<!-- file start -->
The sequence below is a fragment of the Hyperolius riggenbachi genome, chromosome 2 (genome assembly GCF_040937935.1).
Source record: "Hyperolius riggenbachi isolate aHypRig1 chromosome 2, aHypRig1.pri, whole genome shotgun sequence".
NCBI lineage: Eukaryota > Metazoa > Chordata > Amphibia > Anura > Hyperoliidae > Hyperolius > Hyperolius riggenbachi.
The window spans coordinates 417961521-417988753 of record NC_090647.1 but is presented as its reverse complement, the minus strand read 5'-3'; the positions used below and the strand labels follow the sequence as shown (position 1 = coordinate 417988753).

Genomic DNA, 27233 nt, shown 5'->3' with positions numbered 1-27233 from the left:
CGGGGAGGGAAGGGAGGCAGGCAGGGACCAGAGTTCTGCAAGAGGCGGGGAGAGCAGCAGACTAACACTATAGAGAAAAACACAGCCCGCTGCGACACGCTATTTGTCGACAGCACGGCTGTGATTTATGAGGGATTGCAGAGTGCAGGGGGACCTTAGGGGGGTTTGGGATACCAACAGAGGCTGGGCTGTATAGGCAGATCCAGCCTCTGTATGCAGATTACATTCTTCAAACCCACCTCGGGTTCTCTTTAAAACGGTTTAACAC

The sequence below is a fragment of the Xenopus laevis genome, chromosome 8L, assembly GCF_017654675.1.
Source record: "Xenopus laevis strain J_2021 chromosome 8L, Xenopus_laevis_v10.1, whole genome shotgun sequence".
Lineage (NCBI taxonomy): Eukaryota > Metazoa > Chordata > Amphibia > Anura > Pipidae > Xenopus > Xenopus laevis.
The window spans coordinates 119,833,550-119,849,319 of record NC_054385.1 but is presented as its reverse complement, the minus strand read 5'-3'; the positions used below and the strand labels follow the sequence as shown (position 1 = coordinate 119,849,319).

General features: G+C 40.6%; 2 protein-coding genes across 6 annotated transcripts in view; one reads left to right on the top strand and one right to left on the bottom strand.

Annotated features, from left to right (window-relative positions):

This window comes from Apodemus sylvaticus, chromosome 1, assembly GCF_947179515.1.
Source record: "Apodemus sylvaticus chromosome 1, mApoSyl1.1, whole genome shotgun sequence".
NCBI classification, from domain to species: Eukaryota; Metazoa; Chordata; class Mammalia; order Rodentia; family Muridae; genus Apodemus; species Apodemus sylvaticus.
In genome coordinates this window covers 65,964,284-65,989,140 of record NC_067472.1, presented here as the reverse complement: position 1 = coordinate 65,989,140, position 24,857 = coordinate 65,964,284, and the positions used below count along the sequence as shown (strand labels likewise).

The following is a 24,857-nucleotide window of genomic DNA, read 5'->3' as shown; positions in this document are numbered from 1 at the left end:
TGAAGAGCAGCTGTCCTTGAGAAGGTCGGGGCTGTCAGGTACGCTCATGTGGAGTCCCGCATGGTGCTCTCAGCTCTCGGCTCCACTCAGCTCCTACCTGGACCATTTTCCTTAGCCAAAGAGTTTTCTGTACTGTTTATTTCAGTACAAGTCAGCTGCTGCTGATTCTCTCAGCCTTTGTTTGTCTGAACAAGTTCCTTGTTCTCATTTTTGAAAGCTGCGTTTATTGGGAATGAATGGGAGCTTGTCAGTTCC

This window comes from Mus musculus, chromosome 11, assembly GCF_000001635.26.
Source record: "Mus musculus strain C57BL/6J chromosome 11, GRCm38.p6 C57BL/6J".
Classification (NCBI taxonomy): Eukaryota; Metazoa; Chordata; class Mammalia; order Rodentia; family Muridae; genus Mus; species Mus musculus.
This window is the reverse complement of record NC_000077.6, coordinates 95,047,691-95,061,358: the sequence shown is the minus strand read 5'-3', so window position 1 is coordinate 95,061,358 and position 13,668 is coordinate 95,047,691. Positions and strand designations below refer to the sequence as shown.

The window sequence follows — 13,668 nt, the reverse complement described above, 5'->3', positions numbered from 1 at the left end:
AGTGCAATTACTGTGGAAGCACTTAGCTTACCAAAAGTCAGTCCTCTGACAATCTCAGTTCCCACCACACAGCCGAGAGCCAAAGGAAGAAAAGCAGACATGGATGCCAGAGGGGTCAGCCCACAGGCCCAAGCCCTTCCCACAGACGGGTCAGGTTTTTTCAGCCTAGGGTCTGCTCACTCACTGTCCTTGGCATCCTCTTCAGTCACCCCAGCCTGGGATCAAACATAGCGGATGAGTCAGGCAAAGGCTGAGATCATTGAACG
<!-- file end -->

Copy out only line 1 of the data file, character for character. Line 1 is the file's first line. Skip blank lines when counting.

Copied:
The sequence below is a fragment of the Hyperolius riggenbachi genome, chromosome 2 (genome assembly GCF_040937935.1).